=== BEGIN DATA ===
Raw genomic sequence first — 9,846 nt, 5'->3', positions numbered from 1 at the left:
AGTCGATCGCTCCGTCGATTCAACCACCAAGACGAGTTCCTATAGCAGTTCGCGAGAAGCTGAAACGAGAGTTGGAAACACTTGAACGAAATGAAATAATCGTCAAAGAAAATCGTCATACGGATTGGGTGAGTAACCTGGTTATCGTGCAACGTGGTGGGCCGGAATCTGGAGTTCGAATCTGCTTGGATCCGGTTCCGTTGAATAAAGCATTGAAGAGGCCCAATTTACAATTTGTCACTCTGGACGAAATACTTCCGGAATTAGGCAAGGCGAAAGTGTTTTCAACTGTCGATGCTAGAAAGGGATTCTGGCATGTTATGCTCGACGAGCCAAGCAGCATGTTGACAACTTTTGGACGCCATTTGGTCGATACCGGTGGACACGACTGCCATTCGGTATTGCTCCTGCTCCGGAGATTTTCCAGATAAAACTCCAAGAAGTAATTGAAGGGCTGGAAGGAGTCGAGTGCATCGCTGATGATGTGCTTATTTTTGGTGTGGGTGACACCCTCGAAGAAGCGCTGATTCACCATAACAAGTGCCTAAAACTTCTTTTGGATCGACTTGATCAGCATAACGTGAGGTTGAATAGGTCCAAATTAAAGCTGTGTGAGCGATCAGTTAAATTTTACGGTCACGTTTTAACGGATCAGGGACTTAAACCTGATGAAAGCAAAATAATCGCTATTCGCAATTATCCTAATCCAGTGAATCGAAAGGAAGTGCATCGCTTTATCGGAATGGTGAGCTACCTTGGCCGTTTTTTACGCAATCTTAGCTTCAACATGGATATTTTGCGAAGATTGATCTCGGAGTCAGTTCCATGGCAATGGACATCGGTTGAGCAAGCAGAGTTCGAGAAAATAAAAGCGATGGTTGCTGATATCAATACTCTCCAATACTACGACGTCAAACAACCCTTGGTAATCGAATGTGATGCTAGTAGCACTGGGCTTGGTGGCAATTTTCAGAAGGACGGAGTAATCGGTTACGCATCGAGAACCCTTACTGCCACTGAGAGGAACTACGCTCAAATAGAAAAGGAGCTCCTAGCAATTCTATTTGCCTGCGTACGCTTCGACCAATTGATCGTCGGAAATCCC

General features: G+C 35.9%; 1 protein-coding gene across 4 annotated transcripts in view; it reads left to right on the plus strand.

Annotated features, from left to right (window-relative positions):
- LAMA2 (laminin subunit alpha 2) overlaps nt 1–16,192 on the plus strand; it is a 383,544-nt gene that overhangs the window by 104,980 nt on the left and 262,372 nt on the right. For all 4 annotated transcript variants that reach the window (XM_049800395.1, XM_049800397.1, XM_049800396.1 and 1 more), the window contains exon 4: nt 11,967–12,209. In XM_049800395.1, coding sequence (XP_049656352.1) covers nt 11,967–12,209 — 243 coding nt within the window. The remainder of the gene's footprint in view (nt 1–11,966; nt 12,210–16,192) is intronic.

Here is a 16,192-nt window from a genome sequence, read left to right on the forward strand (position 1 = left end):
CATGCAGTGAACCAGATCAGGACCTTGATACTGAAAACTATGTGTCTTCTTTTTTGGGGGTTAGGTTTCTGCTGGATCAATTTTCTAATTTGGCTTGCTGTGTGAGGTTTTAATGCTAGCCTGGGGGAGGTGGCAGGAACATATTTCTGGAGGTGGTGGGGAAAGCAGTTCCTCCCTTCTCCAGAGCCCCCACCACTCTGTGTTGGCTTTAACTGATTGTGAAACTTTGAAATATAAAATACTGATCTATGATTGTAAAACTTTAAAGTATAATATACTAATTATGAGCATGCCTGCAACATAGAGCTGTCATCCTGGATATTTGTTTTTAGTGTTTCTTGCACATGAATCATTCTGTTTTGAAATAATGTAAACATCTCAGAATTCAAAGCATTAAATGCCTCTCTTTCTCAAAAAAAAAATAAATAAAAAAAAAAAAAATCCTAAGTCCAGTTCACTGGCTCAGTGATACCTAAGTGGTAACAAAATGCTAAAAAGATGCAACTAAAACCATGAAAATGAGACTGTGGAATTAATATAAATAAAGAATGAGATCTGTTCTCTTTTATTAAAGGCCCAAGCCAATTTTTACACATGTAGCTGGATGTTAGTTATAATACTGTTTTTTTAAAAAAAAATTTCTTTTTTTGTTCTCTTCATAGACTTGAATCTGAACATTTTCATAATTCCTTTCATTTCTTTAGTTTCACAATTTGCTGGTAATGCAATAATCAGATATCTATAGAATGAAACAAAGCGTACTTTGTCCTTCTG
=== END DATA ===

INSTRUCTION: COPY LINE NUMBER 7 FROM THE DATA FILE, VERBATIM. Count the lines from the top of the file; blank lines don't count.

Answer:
CATGCAGTGAACCAGATCAGGACCTTGATACTGAAAACTATGTGTCTTCTTTTTTGGGGGTTAGGTTTCTGCTGGATCAATTTTCTAATTTGGCTTGCTGTGTGAGGTTTTAATGCTAGCCTGGGGGAGGTGGCAGGAACATATTTCTGGAGGTGGTGGGGAAAGCAGTTCCTCCCTTCTCCAGAGCCCCCACCACTCTGTGTTGGCTTTAACTGATTGTGAAACTTTGAAATATAAAATACTGATCTATGATTGTAAAACTTTAAAGTATAATATACTAATTATGAGCATGCCTGCAACATAGAGCTGTCATCCTGGATATTTGTTTTTAGTGTTTCTTGCACATGAATCATTCTGTTTTGAAATAATGTAAACATCTCAGAATTCAAAGCATTAAATGCCTCTCTTTCTCAAAAAAAAAATAAATAAAAAAAAAAAAAATCCTAAGTCCAGTTCACTGGCTCAGTGATACCTAAGTGGTAACAAAATGCTAAAAAGATGCAACTAAAACCATGAAAATGAGACTGTGGAATTAATATAAATAAAGAATGAGATCTGTTCTCTTTTATTAAAGGCCCAAGCCAATTTTTACACATGTAGCTGGATGTTAGTTATAATACTGTTTTTTTAAAAAAAAATTTCTTTTTTTGTTCTCTTCATAGACTTGAATCTGAACATTTTCATAATTCCTTTCATTTCTTTAGTTTCACAATTTGCTGGTAATGCAATAATCAGATATCTATAGAATGAAACAAAGCGTACTTTGTCCTTCTG